Michelle  Pretorius



Michelle @ vitrics.co.za



082 56 000 69




Didymium and didymium-variant filters (like the next-generation AUR-92) are sodium flare (yellow) filters. They will remove the yellow in the flame, they will remove the yellow flare that results when the flame hits metals or glass. It is not a protective filter, but a filter that allows you to see your work better. Didymium and the variants do not filter IR to any great extent. Please don't confuse them with specific design lenses for filtering IR. Kiln and furnace workers are exposed to much greater amounts of IR than torch workers (unless you are working 2-3" in diameter or larger).

Damage to the eye from IR sources is cumulative. And it affects people differently. There is some data that shows that people with high content of melanin (skin colorant) have a higher resistance to IR damage, meaning that it will take longer for them to show the

signs of IR injury than those that have lesser amounts of melanin.  For example, people of equatorial descent (lumping together a lot of racial backgrounds, I know) like Mediterranean , African, Indian, etc. typically have darker skin colors, and brown eyes. These people tend to have less IR related eye injuries than a person of northern

European descent with fair skin and blue eyes. The classic case is the glassblowers of Murano , Italy . For hundreds of years these people have been blowing glass in front of furnaces and glory holes with little historical evidence of eye damage. Compare that to the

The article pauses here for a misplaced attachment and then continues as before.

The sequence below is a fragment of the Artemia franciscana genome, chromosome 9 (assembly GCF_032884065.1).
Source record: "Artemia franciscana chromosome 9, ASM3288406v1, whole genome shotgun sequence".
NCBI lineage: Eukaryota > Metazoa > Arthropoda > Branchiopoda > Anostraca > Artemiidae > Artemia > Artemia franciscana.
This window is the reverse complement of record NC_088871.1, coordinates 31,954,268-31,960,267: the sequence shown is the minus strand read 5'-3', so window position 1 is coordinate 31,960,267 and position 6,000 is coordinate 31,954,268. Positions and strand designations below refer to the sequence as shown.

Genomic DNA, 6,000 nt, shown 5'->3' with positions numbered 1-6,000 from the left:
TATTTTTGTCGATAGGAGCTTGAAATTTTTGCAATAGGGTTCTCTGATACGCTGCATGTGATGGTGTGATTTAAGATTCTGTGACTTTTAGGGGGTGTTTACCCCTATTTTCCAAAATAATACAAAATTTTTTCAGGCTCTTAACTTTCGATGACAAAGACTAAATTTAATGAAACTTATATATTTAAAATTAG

glassblowers of old England , where there was a high level of eye damage, in fact this is where the term "glassblowers cataract" originated (1700's).  

The eye does not have pain receptors for burns. The only indication you have of over exposure to IR is dry itchy eyes, as the eye reacts to the desiccation from the heat. In long term exposures, this will lead to the development of retinal burns and corneal irritations which lead to cataracts.  

What does this mean to you? If your work is small soldering or doing granulation, then didymium will help you see your work better. You don't have a massive IR exposure, but you should be aware of the symptoms and take the necessary measures to protect yourself if your work changes. If you are doing casting or enameling with a kiln or furnace, or large, heat intensive work, then you need specific IR filters.

 It is a common misunderstanding that sunglasses are good to wear while working in front of a kiln or torch, after all, sunlight is hot, right? Sunglasses are about the worst thing you can wear, in fact. Sunglasses typically do not filter IR. UV, yes, but UV is not an issue for the work you are doing. Sunglasses pass IR, and with your pupil wide open because you are working inside and the lenses are so dark, your eye is getting blasted with IR.  

I've read that a lot of metal workers have tried using welding filters from the welding shop, but have found them to be too dark. A welding supply shop is going to stock the items that welders need,not necessarily the items that jewelers need. We have found that a shade 2.0 filters 98% or better of the IR, while still allowing 40% visible light. Compare this to a shade 5 (the usually available filter) which filters 99% of IR and allows only 5% visible light.